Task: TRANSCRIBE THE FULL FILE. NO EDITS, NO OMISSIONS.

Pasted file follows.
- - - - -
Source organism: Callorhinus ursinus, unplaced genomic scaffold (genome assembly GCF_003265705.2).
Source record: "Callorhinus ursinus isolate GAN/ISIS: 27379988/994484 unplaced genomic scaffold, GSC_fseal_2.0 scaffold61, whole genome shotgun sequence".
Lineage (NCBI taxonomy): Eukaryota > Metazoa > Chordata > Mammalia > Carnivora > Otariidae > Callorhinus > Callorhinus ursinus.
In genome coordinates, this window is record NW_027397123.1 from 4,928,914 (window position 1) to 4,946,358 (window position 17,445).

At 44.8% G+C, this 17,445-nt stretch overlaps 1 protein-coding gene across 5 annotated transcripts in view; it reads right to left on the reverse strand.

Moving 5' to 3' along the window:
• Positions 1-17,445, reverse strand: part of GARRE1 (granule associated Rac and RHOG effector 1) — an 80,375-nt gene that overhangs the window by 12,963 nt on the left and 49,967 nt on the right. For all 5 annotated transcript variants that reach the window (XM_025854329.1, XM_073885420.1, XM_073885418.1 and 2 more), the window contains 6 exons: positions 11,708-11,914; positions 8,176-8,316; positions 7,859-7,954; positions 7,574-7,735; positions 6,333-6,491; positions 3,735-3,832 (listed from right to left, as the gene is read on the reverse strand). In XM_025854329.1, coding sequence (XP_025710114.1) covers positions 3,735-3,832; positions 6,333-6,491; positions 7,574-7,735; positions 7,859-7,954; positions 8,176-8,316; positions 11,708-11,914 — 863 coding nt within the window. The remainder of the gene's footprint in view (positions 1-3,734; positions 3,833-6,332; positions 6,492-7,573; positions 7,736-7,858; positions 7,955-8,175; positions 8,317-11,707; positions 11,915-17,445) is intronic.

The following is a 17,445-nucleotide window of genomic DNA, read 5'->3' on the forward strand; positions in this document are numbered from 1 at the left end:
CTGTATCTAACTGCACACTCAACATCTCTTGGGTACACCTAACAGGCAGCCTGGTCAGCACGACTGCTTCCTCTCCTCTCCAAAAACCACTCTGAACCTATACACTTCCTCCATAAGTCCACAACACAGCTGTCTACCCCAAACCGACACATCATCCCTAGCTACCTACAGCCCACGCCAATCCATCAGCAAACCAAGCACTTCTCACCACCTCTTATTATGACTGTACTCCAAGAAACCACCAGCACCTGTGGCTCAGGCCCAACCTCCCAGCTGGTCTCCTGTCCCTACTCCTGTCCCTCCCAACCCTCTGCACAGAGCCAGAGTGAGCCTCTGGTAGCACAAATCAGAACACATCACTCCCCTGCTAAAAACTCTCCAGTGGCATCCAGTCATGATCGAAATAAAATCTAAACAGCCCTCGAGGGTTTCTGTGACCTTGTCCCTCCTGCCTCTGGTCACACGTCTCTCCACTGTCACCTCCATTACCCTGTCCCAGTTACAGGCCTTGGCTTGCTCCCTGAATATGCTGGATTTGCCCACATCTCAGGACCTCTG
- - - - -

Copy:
Source organism: Callorhinus ursinus, unplaced genomic scaffold (genome assembly GCF_003265705.2).
Source record: "Callorhinus ursinus isolate GAN/ISIS: 27379988/994484 unplaced genomic scaffold, GSC_fseal_2.0 scaffold61, whole genome shotgun sequence".
Lineage (NCBI taxonomy): Eukaryota > Metazoa > Chordata > Mammalia > Carnivora > Otariidae > Callorhinus > Callorhinus ursinus.
In genome coordinates, this window is record NW_027397123.1 from 4,928,914 (window position 1) to 4,946,358 (window position 17,445).

At 44.8% G+C, this 17,445-nt stretch overlaps 1 protein-coding gene across 5 annotated transcripts in view; it reads right to left on the reverse strand.

Moving 5' to 3' along the window:
• Positions 1-17,445, reverse strand: part of GARRE1 (granule associated Rac and RHOG effector 1) — an 80,375-nt gene that overhangs the window by 12,963 nt on the left and 49,967 nt on the right. For all 5 annotated transcript variants that reach the window (XM_025854329.1, XM_073885420.1, XM_073885418.1 and 2 more), the window contains 6 exons: positions 11,708-11,914; positions 8,176-8,316; positions 7,859-7,954; positions 7,574-7,735; positions 6,333-6,491; positions 3,735-3,832 (listed from right to left, as the gene is read on the reverse strand). In XM_025854329.1, coding sequence (XP_025710114.1) covers positions 3,735-3,832; positions 6,333-6,491; positions 7,574-7,735; positions 7,859-7,954; positions 8,176-8,316; positions 11,708-11,914 — 863 coding nt within the window. The remainder of the gene's footprint in view (positions 1-3,734; positions 3,833-6,332; positions 6,492-7,573; positions 7,736-7,858; positions 7,955-8,175; positions 8,317-11,707; positions 11,915-17,445) is intronic.

The following is a 17,445-nucleotide window of genomic DNA, read 5'->3' on the forward strand; positions in this document are numbered from 1 at the left end:
CTGTATCTAACTGCACACTCAACATCTCTTGGGTACACCTAACAGGCAGCCTGGTCAGCACGACTGCTTCCTCTCCTCTCCAAAAACCACTCTGAACCTATACACTTCCTCCATAAGTCCACAACACAGCTGTCTACCCCAAACCGACACATCATCCCTAGCTACCTACAGCCCACGCCAATCCATCAGCAAACCAAGCACTTCTCACCACCTCTTATTATGACTGTACTCCAAGAAACCACCAGCACCTGTGGCTCAGGCCCAACCTCCCAGCTGGTCTCCTGTCCCTACTCCTGTCCCTCCCAACCCTCTGCACAGAGCCAGAGTGAGCCTCTGGTAGCACAAATCAGAACACATCACTCCCCTGCTAAAAACTCTCCAGTGGCATCCAGTCATGATCGAAATAAAATCTAAACAGCCCTCGAGGGTTTCTGTGACCTTGTCCCTCCTGCCTCTGGTCACACGTCTCTCCACTGTCACCTCCATTACCCTGTCCCAGTTACAGGCCTTGGCTTGCTCCCTGAATATGCTGGATTTGCCCACATCTCAGGACCTCTG